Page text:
Why There's Still Hope for Your New Year's Resolution

By Jessica Wishart

goal tracking

dateTue, Feb 18, 2020 @ 11:03 AM

Did you have a New Year’s Resolution this year? Any new habits you were trying to develop? How aregoal setting those new habits coming along? We’re a few months in to 2020, and if you believe the data, you’ve probably fallen off the proverbial wagon by now on those new habits.

Anecdotal evidence does suggest that it is a lot easier to find a parking place at the gym now than it was in the first few weeks of January, so I’m inclined to believe the data that only 64% of people who make resolutions are keeping them a month later, and only 8% successfully complete them. Forming new habits is hard. Changing old behaviors is really, really hard!

Don’t give up yet! If you are trying to start a new habit, here’s a list of tricks to try:

Build a scoreboard for yourself.

Write your goal down, and put a series of checkboxes for how many times you want to do that goal this week, or today. Put the scoreboard somewhere you can see it, and as soon as you’ve completed the new habit, put a check in that box!

Annual Planning

I recently listened to a “Focus on This” podcast episode about how to make new habits stick. They recommended a mindset shift—stop thinking about the new habit as an achievement to conquer with a big reward at the end, and start thinking more about monitoring and rewarding incremental progress over time. They recommend using a “streak-tracker” (a fancy name for the scoreboard I just described) to slowly build confidence and maintain motivation over time.

The benefits of using this tool include keeping your goal visible, having a mechanism to hold yourself accountable to the goal, and the mental boost you get when you check items off your list. (Anyone who still enjoys keeping a paper to-do list that you can scratch or check off can confirm how good this feels.)

For example, if you want to drink more water, you could put a Post-it on your desk that says, “Drink eight glasses of water today” and put eight checkboxes on the note. Then, when you finish a glass, check it off. You’ll be able to see your progress and feel that satisfaction of checking it off. Eventually, the new habit will take over and you won’t have to remind yourself; you’ll automatically drink more water.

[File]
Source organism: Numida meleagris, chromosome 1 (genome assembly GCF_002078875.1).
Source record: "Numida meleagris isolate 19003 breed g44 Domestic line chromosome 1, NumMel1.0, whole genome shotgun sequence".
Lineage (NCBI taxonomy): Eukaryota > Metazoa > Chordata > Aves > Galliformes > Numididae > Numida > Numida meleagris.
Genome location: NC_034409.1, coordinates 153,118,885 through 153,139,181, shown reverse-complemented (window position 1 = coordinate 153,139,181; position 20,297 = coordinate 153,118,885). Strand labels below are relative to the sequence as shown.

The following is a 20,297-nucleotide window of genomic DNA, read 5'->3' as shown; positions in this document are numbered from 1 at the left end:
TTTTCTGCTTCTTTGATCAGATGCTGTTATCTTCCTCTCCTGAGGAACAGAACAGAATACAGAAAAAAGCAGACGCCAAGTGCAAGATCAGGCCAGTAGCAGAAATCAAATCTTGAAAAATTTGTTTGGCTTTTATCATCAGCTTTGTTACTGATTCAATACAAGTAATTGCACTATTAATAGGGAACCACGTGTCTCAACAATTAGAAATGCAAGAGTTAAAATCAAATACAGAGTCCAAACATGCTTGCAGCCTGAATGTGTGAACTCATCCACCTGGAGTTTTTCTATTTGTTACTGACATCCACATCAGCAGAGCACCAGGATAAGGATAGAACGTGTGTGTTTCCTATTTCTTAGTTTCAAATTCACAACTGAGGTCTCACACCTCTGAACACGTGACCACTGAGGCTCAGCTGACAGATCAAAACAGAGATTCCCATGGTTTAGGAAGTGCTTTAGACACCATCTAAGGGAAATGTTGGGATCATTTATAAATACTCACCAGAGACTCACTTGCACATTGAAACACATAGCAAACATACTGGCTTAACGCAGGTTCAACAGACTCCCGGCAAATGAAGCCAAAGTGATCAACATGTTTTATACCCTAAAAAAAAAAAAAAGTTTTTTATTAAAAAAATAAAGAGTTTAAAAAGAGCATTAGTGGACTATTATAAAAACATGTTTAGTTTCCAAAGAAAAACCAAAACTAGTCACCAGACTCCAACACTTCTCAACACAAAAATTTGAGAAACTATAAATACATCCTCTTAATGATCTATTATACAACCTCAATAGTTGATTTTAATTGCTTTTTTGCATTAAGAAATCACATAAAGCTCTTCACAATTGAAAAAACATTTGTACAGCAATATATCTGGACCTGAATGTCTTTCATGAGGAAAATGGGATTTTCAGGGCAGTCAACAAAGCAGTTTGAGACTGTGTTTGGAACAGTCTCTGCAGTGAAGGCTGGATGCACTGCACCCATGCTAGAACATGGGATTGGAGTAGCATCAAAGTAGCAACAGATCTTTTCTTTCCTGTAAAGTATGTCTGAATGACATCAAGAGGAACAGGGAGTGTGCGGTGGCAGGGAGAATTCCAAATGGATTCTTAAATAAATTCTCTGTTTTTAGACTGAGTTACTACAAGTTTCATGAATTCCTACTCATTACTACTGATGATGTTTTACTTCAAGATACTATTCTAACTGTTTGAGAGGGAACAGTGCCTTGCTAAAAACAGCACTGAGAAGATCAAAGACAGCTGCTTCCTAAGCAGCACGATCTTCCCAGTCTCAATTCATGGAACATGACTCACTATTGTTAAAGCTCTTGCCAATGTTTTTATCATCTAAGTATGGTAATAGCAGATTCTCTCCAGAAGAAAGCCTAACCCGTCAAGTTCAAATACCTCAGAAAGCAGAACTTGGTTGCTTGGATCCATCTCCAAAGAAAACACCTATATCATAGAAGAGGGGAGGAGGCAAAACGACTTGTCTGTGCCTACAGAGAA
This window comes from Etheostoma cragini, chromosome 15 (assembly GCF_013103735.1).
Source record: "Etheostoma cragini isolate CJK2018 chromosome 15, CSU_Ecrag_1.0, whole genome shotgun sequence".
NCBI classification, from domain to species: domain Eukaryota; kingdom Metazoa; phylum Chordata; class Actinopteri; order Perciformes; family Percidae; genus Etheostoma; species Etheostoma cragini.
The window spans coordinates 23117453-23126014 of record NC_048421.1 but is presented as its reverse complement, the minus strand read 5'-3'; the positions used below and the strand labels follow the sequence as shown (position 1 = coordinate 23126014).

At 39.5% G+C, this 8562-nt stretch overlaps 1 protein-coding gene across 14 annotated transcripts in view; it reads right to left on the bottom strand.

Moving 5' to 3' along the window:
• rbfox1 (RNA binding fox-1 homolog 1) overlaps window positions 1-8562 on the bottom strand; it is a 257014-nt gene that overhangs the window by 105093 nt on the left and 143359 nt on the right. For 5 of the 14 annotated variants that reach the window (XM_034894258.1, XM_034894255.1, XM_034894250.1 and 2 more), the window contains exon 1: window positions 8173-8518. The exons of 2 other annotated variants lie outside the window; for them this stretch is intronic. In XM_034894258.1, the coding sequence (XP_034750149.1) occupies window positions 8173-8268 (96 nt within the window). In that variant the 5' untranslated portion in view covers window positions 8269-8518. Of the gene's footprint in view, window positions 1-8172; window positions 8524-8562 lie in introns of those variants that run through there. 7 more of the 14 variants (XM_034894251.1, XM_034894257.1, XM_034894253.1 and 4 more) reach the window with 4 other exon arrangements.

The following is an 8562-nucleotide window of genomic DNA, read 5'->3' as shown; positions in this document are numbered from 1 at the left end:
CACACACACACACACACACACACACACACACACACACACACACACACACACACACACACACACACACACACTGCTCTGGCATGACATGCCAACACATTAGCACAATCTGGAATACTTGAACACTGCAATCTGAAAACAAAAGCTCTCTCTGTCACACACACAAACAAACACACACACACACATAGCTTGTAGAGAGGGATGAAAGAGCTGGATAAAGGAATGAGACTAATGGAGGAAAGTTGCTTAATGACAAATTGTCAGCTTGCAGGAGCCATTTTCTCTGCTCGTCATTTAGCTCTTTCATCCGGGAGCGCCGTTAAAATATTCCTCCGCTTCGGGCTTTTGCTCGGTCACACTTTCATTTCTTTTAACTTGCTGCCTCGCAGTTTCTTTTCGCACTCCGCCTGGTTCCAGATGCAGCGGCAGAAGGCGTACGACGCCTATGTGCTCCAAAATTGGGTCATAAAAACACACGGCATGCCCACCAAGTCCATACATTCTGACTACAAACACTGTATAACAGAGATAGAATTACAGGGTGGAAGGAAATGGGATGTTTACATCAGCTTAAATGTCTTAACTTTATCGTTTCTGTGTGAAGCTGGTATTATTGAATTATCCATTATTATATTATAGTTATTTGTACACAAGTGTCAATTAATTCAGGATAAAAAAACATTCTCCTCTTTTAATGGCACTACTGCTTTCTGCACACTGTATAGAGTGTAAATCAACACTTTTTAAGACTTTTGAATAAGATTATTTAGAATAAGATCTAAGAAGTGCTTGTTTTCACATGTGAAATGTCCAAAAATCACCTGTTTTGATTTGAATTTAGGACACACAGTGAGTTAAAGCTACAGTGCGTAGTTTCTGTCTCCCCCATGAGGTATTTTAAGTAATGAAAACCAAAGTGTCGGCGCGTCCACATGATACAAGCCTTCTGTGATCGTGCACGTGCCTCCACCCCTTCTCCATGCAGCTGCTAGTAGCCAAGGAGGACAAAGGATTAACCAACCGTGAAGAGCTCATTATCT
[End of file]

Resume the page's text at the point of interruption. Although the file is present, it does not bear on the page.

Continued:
Of course, you can use Rhythm for this. For example, I have a goal to watch a webinar or read a chapter a week in a business book and write down my key takeaway and how I am going to apply what I learned. This is my way of living our company’s Keep Smart core value. I put this in Rhythm as a KPI, and I see it every day in my dashboard. When I complete the weekly learning activity, I immediately check that green box for the week, and I capture my learnings in a Comment right on that KPI. Boom—done! It feels great!

Enlist a buddy.

Call them whatever you want—an accountability buddy, a coach, a mentor, a peak performance pal—to share your goals with and who will check in periodically to see how it’s going will help you tremendously. Saying your goal out loud makes it real… and having someone actively checking to see how you’re progressing could be just what you need to keep yourself accountable to following through on the goal. Social pressure, when used in a constructive and safe way, is a powerful change agent.

goal tracking


Don’t beat yourself up!

Have you ever set a hard rule for yourself (ex. NO CHOCOLATE!) only to break it soon after? Then when you have that first bite of chocolate, you say, “Oh well! I failed at that, so now I’ll just eat all the chocolate I want!” We’ve all done this to ourselves at some point, and that’s why your mindset is so key.

Rather than setting harsh rules or restricting yourself, you will be more resilient in your efforts to make the habit stick if you can approach the change with a positive approach, curiosity and a desire to improve.

Let me illustrate this with an example. Who would you find more persuasive and be more likely to want to follow?

  1. A leader who says, “We are never going to make any mistakes, and the first person who makes a mistake will be fired in front of all of you as a form of deterrence."
  2. Or, a leader who says, “I wonder why we are making so many mistakes as a team? Let’s work together to figure out how we can make just one fewer mistake this week, and then the next week…who’s with me!"

If you can get your internal leader to sound more like #2, you’ll be more successful with your new habit, and you’ll probably be a lot happier, too.

So, if you’ve already ditched that New Year’s Resolution, that’s OK! How can you get a step closer this week to building that new habit? Experiment, set up your scorecard, enlist a buddy and see what happens!

Download Team  Accountability Assessment

Would you like to learn more on this topic? Here are some additional resources:

How top CEOs Close the Strategy Execution Gap

Follow Up: The Key To Leadership Development

Building Team Accountability: Job Scorecards

10 Signs of an Accountable Culture [Infographic]

Growing Team Accountability in Your Organization

Photo Credit: iStock by Getty Images


Jessica Wishart


Photo Credit: iStock by Getty Images